Visible satellite imagery shows the presence of a low-level center of circulation, with cloudiness pinwheeling around a spiral vortex. To the east, showers and thunderstorms are blossoming, but whether or not those manage to position themselves over that low-level center remains a wild card in the prospects of development.

The system is struggling due to the presence of dry air and harsh upper level winds that are choking some of its thunderstorms, which can be seen in the surging outflow boundaries, or thunderstorm exhaust bands, pushing northwest, away from the main areas of rainfall.

Data from a scatterometer instrument on a satellite showed the possible presence of 35 mph winds with the system, meaning it could be labeled a tropical depression — the precursor to a tropical storm. A scatterometer uses electromagnetic pulses to derive wind speeds based on ocean surface roughness and the dynamics of how winds affect waves.

Downpours from whatever becomes of the system should arrive in the Leeward Islands late Wednesday into Thursday. In the off chance the system picks up a name, Epsilon is the next name up.

Longer-term prospects

Looking ahead, it appears that tropical activity should remain at a relative minimum for the next week to week and a half. Thereafter, things may start to perk back up as we head into late October and early November.

That’s when the next area of broad rising motion associated with a convectively-coupled Kelvin wave arrives in the western Atlantic. A convectively-coupled Kelvin wave is a midsized overturning circulation in the atmosphere that meanders around the tropics; on one side of such a wave, air is more prone to rise,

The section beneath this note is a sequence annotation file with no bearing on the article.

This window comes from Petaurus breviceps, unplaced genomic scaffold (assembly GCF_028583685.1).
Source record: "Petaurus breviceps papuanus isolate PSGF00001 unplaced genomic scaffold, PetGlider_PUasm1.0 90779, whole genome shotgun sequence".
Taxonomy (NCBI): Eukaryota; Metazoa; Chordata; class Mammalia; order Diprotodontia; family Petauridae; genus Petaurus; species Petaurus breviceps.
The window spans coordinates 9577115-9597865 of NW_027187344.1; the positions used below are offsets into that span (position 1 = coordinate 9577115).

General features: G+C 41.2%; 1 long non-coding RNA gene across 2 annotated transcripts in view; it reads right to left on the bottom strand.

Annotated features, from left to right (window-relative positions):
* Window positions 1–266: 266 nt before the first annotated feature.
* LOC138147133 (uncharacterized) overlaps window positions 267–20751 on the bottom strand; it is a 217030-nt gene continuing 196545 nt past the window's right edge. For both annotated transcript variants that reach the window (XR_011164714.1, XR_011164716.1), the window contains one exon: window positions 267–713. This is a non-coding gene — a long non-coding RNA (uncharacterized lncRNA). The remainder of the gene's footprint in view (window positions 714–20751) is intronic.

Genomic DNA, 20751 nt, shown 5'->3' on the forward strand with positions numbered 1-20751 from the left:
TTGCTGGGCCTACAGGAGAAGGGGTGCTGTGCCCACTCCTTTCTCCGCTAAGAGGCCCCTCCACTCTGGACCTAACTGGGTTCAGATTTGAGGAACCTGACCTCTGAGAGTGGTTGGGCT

College football TV schedule for Week 7 of 2020 season

Below is the college football TV and live stream schedule for Week 7 of the 2020 season. All times Central:

Wednesday, Oct. 14

Coastal Carolina at Louisiana, 6:30 p.m., ESPN (ESPN+)

Thursday, Oct. 15

Georgia State at Arkansas State, 6:30 p.m., ESPN (ESPN+)

Friday, Oct. 16

SMU at Tulane, 5 p.m., ESPN (ESPN+)

BYU at Houston, 8:30 p.m., ESPN (ESPN+)

Saturday, Oct. 17

Clemson at Georgia Tech, 11 a.m., ABC (ESPN+)

Auburn at South Carolina, 11 a.m., ESPN (ESPN+)

Cincinnati at Tulsa, 11 a.m., ESPN2 (ESPN+)

Texas State at South Alabama, 11 a.m., ESPNU (ESPN+)

Kentucky at Tennessee, 11 a.m., SEC Network (ESPN+)

Pittsburgh at Miami, 11 a.m., ACC Network (ESPN+)

Kansas at West Virginia, 11 a.m., Fox Sports 1 (Fox Sports Go)

Liberty at Syracuse, 11 a.m., Fox Sports South (Fox Sports Go)

Western Kentucky at UAB, 12:30 p.m., Fox Sports Southeast (Fox Sports Go)

Army at Texas San Antonio, 12:30 p.m., CBS Sports Network (CBS Sports)

Louisville at Notre Dame, 1:30 p.m., NBC (NBC Sports Live)

UCF at Memphis, 2:30 p.m., ABC (ESPN+)

LSU at Florida, 2:30 p.m., ESPN (ESPN+)

Ole Miss at Arkansas, 2:30 p.m., ESPN2 (ESPN+)

Duke at North Carolina State, 2:30 p.m., Fox Sports South (Fox Sports Go)

UMass at Georgia Southern, 3 p.m., ESPNU (ESPN+)

Texas A&M at Mississippi State, 3 p.m., SEC Network (ESPN+)

Virginia at Wake Forest, 3 p.m., ACC Network (ESPN+)

North Texas at Middle Tennessee State, 4 p.m., Fox Sports Southeast (Fox Sports Go)

Marshall at Louisiana Tech, 5 p.m., CBS Sports Network (CBS Sports)

North Carolina at Florida State, 6:30 p.m., ABC (ESPN+)

Southern Miss at UTEP, 6:30 p.m., ESPN2 (ESPN+)

Vanderbilt at Missouri, 6:30 p.m., SEC Network (ESPN+)

Georgia at Alabama, 7 p.m., CBS (SEC on CBS Live)

Florida International at Charlotte, 7 p.m., ACC Network (ESPN+)

Boston College at Virginia Tech, 7 p.m., ACC Network (ESPN+)

Select games are also available via FUBO.tv. Click HERE for subscription information.

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Highlights from Week 6 of the college football season


Clemson Tigers running back Travis Etienne leaps over Miami Hurricanes safety Gurvan Hall, Jr. during the third quarter at Memorial Stadium.